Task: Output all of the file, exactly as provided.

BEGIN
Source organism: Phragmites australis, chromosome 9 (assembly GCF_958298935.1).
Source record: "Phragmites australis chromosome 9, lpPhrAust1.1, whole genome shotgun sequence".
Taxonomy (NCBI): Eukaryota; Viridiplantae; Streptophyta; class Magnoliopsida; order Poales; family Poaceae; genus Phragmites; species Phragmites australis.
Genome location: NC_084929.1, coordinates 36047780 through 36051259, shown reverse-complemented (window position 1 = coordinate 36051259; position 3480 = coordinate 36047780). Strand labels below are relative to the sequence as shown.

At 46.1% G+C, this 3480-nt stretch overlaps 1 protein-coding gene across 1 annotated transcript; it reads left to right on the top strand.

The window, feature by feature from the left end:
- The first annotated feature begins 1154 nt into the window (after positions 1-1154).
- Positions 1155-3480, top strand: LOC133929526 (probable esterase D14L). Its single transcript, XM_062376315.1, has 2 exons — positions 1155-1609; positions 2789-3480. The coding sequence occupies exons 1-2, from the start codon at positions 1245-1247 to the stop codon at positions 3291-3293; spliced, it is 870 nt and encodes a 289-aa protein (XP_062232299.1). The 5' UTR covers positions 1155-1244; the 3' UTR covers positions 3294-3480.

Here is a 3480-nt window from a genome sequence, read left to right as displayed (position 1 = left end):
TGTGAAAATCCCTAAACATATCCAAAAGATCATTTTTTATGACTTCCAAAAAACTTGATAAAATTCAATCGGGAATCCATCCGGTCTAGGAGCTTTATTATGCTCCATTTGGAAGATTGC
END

Source organism: Phragmites australis, chromosome 9 (assembly GCF_958298935.1).
Source record: "Phragmites australis chromosome 9, lpPhrAust1.1, whole genome shotgun sequence".
Taxonomy (NCBI): Eukaryota; Viridiplantae; Streptophyta; class Magnoliopsida; order Poales; family Poaceae; genus Phragmites; species Phragmites australis.
Genome location: NC_084929.1, coordinates 36047780 through 36051259, shown reverse-complemented (window position 1 = coordinate 36051259; position 3480 = coordinate 36047780). Strand labels below are relative to the sequence as shown.

At 46.1% G+C, this 3480-nt stretch overlaps 1 protein-coding gene across 1 annotated transcript; it reads left to right on the top strand.

The window, feature by feature from the left end:
- The first annotated feature begins 1154 nt into the window (after positions 1-1154).
- Positions 1155-3480, top strand: LOC133929526 (probable esterase D14L). Its single transcript, XM_062376315.1, has 2 exons — positions 1155-1609; positions 2789-3480. The coding sequence occupies exons 1-2, from the start codon at positions 1245-1247 to the stop codon at positions 3291-3293; spliced, it is 870 nt and encodes a 289-aa protein (XP_062232299.1). The 5' UTR covers positions 1155-1244; the 3' UTR covers positions 3294-3480.

Here is a 3480-nt window from a genome sequence, read left to right as displayed (position 1 = left end):
TGTGAAAATCCCTAAACATATCCAAAAGATCATTTTTTATGACTTCCAAAAAACTTGATAAAATTCAATCGGGAATCCATCCGGTCTAGGAGCTTTATTATGCTCCATTTGGAAGATTGC